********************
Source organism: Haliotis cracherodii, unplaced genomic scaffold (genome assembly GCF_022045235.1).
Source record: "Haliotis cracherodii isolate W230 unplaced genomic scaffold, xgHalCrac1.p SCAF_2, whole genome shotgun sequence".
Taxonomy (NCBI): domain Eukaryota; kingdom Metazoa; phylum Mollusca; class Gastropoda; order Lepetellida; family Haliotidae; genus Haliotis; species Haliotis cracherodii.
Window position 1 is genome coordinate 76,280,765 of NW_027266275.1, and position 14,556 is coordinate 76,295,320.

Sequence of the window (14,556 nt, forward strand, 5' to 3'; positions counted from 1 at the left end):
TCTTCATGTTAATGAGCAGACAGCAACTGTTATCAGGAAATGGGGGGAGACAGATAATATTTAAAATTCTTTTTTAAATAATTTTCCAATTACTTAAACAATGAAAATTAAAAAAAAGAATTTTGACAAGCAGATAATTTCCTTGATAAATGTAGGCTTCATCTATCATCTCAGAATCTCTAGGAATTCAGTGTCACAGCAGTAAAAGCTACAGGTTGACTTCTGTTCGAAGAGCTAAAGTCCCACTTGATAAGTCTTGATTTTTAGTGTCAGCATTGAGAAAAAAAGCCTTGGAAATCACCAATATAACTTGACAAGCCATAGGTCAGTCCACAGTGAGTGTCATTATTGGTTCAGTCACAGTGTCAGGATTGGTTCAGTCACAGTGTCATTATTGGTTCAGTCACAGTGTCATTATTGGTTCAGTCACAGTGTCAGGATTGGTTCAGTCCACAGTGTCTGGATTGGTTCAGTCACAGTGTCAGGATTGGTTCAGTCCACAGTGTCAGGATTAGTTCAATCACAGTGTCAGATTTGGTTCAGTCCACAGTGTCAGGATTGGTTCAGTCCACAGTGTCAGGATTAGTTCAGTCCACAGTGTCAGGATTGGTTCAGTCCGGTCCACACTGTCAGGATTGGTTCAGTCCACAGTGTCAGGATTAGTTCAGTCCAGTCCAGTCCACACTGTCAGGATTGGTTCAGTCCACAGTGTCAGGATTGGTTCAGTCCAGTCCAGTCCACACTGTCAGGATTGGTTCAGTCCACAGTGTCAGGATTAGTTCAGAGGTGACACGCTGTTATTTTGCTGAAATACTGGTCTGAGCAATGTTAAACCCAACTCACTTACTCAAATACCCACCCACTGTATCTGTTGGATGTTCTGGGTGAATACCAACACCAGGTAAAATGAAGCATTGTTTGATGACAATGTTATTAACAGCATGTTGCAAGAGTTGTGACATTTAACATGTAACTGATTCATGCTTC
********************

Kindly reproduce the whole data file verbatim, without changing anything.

Source organism: Haliotis cracherodii, unplaced genomic scaffold (genome assembly GCF_022045235.1).
Source record: "Haliotis cracherodii isolate W230 unplaced genomic scaffold, xgHalCrac1.p SCAF_2, whole genome shotgun sequence".
Taxonomy (NCBI): domain Eukaryota; kingdom Metazoa; phylum Mollusca; class Gastropoda; order Lepetellida; family Haliotidae; genus Haliotis; species Haliotis cracherodii.
Window position 1 is genome coordinate 76,280,765 of NW_027266275.1, and position 14,556 is coordinate 76,295,320.

Sequence of the window (14,556 nt, forward strand, 5' to 3'; positions counted from 1 at the left end):
TCTTCATGTTAATGAGCAGACAGCAACTGTTATCAGGAAATGGGGGGAGACAGATAATATTTAAAATTCTTTTTTAAATAATTTTCCAATTACTTAAACAATGAAAATTAAAAAAAAGAATTTTGACAAGCAGATAATTTCCTTGATAAATGTAGGCTTCATCTATCATCTCAGAATCTCTAGGAATTCAGTGTCACAGCAGTAAAAGCTACAGGTTGACTTCTGTTCGAAGAGCTAAAGTCCCACTTGATAAGTCTTGATTTTTAGTGTCAGCATTGAGAAAAAAAGCCTTGGAAATCACCAATATAACTTGACAAGCCATAGGTCAGTCCACAGTGAGTGTCATTATTGGTTCAGTCACAGTGTCAGGATTGGTTCAGTCACAGTGTCATTATTGGTTCAGTCACAGTGTCATTATTGGTTCAGTCACAGTGTCAGGATTGGTTCAGTCCACAGTGTCTGGATTGGTTCAGTCACAGTGTCAGGATTGGTTCAGTCCACAGTGTCAGGATTAGTTCAATCACAGTGTCAGATTTGGTTCAGTCCACAGTGTCAGGATTGGTTCAGTCCACAGTGTCAGGATTAGTTCAGTCCACAGTGTCAGGATTGGTTCAGTCCGGTCCACACTGTCAGGATTGGTTCAGTCCACAGTGTCAGGATTAGTTCAGTCCAGTCCAGTCCACACTGTCAGGATTGGTTCAGTCCACAGTGTCAGGATTGGTTCAGTCCAGTCCAGTCCACACTGTCAGGATTGGTTCAGTCCACAGTGTCAGGATTAGTTCAGAGGTGACACGCTGTTATTTTGCTGAAATACTGGTCTGAGCAATGTTAAACCCAACTCACTTACTCAAATACCCACCCACTGTATCTGTTGGATGTTCTGGGTGAATACCAACACCAGGTAAAATGAAGCATTGTTTGATGACAATGTTATTAACAGCATGTTGCAAGAGTTGTGACATTTAACATGTAACTGATTCATGCTTC